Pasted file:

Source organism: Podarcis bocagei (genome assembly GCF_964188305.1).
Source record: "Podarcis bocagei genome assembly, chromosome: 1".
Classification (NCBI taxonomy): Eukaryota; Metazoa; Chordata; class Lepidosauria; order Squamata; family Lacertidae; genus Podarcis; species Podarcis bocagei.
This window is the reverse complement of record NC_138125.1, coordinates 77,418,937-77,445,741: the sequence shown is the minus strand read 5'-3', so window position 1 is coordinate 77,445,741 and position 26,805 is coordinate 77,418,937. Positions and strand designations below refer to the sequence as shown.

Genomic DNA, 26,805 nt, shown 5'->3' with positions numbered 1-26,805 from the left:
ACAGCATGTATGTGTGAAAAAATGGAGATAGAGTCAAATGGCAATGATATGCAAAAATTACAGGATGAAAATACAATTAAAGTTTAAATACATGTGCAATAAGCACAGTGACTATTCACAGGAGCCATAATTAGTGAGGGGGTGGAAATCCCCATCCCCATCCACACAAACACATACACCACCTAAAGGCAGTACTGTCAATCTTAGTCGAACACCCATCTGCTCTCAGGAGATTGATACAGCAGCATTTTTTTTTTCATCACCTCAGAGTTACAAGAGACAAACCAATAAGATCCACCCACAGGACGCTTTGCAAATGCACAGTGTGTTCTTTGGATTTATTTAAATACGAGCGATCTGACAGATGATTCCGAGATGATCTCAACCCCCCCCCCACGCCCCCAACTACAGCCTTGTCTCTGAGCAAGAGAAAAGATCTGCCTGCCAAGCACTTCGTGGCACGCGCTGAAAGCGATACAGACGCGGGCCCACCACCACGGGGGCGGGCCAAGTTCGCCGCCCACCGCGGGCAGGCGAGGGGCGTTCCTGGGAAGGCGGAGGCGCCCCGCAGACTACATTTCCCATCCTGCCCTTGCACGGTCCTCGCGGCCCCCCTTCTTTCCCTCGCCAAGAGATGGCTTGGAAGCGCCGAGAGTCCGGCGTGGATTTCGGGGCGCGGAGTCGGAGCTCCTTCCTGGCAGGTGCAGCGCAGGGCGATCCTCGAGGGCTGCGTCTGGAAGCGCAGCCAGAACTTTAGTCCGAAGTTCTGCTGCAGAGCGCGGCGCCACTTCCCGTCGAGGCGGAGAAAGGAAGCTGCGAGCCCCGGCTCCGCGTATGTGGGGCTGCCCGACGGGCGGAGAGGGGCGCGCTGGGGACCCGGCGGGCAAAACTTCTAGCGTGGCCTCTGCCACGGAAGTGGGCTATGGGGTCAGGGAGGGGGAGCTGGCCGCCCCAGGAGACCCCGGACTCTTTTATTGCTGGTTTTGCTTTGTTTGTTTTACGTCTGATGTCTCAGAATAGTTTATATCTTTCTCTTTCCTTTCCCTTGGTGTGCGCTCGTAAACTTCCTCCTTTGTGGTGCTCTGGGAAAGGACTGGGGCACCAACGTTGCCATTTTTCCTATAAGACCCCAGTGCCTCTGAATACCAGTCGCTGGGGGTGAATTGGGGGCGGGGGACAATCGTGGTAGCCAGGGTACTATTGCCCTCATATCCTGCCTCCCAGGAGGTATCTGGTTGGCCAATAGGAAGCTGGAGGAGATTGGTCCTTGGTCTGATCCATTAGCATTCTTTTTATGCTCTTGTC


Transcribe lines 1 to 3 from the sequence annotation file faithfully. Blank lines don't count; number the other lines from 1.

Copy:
Source organism: Podarcis bocagei (genome assembly GCF_964188305.1).
Source record: "Podarcis bocagei genome assembly, chromosome: 1".
Classification (NCBI taxonomy): Eukaryota; Metazoa; Chordata; class Lepidosauria; order Squamata; family Lacertidae; genus Podarcis; species Podarcis bocagei.